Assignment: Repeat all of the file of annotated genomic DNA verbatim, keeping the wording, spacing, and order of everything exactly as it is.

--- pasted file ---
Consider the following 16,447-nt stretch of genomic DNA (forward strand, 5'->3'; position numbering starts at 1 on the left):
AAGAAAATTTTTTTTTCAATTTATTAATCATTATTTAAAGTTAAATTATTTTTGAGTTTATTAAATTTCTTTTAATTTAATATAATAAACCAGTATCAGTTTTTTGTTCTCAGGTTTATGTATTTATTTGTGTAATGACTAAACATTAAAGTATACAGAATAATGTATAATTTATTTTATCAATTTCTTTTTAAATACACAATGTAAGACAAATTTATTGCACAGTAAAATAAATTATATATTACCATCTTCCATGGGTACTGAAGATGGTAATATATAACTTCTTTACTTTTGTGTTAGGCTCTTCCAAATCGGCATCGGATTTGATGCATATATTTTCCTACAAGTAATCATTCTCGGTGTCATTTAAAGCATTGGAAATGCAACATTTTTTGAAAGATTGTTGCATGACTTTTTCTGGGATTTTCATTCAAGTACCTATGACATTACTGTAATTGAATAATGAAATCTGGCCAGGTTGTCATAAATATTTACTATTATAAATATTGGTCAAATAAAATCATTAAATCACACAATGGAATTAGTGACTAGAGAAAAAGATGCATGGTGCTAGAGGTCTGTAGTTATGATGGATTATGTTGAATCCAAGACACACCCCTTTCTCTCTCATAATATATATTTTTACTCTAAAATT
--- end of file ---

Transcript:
Consider the following 16,447-nt stretch of genomic DNA (forward strand, 5'->3'; position numbering starts at 1 on the left):
AAGAAAATTTTTTTTTCAATTTATTAATCATTATTTAAAGTTAAATTATTTTTGAGTTTATTAAATTTCTTTTAATTTAATATAATAAACCAGTATCAGTTTTTTGTTCTCAGGTTTATGTATTTATTTGTGTAATGACTAAACATTAAAGTATACAGAATAATGTATAATTTATTTTATCAATTTCTTTTTAAATACACAATGTAAGACAAATTTATTGCACAGTAAAATAAATTATATATTACCATCTTCCATGGGTACTGAAGATGGTAATATATAACTTCTTTACTTTTGTGTTAGGCTCTTCCAAATCGGCATCGGATTTGATGCATATATTTTCCTACAAGTAATCATTCTCGGTGTCATTTAAAGCATTGGAAATGCAACATTTTTTGAAAGATTGTTGCATGACTTTTTCTGGGATTTTCATTCAAGTACCTATGACATTACTGTAATTGAATAATGAAATCTGGCCAGGTTGTCATAAATATTTACTATTATAAATATTGGTCAAATAAAATCATTAAATCACACAATGGAATTAGTGACTAGAGAAAAAGATGCATGGTGCTAGAGGTCTGTAGTTATGATGGATTATGTTGAATCCAAGACACACCCCTTTCTCTCTCATAATATATATTTTTACTCTAAAATT